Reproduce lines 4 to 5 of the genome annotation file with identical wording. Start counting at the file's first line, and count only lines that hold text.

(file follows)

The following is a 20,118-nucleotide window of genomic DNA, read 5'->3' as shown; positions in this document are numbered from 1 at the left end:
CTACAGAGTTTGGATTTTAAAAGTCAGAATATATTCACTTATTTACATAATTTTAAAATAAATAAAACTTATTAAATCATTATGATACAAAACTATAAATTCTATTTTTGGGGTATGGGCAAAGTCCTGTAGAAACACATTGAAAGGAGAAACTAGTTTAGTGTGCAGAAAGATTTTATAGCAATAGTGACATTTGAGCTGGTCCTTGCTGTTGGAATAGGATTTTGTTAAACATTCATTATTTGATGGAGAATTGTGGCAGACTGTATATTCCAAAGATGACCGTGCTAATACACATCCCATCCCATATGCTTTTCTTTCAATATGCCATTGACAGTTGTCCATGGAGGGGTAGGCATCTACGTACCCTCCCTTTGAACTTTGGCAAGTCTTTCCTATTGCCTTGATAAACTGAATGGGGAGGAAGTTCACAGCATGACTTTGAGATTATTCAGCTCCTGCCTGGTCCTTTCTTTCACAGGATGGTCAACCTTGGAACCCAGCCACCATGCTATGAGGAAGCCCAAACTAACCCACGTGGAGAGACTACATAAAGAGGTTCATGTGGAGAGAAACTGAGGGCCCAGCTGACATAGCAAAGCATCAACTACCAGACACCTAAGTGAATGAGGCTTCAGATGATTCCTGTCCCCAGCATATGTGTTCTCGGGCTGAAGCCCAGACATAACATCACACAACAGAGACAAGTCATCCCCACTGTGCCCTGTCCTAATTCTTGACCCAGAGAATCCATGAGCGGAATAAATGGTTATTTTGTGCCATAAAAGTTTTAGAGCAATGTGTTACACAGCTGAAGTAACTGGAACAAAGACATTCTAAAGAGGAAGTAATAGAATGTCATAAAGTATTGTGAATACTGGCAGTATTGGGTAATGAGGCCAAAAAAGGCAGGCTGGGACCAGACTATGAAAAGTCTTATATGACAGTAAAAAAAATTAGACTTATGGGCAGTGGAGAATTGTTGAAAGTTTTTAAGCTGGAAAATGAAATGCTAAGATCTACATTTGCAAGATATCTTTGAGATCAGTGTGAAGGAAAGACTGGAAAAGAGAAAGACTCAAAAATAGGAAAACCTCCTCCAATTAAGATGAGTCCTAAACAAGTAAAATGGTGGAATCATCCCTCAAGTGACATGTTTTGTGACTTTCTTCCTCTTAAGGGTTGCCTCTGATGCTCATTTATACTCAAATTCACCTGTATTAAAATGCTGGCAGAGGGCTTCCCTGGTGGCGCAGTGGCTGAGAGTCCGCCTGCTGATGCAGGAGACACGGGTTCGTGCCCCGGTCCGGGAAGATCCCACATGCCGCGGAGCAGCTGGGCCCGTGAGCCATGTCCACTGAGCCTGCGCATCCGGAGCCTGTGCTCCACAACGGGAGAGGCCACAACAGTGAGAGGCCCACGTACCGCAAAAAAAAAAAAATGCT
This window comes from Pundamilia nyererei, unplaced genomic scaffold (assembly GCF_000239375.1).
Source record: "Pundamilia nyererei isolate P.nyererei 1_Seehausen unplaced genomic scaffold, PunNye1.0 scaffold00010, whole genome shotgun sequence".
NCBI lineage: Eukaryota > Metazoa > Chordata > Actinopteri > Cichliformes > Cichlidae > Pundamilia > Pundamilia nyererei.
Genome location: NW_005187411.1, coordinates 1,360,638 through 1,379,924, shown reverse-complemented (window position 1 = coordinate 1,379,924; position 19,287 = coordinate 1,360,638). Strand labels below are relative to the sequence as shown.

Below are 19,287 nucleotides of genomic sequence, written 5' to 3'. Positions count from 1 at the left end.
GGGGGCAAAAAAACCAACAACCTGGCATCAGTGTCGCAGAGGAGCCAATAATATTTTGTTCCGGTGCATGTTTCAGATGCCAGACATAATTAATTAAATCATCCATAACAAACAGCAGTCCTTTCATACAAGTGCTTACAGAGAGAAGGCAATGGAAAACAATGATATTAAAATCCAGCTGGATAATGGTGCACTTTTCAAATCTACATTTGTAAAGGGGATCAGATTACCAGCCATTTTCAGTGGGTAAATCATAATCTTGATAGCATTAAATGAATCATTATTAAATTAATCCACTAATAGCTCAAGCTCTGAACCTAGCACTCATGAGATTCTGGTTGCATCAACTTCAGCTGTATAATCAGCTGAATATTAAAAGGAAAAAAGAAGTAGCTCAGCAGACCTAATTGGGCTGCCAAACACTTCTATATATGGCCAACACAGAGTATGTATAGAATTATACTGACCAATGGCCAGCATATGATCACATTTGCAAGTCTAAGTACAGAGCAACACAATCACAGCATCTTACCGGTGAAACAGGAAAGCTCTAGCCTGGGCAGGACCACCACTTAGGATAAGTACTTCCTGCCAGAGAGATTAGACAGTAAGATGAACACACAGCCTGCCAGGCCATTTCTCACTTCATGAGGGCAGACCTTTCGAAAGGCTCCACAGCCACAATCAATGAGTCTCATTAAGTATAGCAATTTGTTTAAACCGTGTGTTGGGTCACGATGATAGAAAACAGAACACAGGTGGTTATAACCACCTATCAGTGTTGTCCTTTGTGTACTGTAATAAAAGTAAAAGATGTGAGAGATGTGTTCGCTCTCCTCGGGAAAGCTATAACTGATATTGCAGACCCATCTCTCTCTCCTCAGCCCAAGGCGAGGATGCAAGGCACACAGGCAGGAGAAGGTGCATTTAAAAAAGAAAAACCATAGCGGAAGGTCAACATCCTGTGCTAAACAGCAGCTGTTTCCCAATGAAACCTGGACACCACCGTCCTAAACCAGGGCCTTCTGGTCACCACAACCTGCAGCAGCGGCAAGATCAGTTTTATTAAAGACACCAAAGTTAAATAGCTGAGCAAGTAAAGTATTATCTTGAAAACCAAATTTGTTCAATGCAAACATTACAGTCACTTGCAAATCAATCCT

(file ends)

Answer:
Source record: "Pundamilia nyererei isolate P.nyererei 1_Seehausen unplaced genomic scaffold, PunNye1.0 scaffold00010, whole genome shotgun sequence".
NCBI lineage: Eukaryota > Metazoa > Chordata > Actinopteri > Cichliformes > Cichlidae > Pundamilia > Pundamilia nyererei.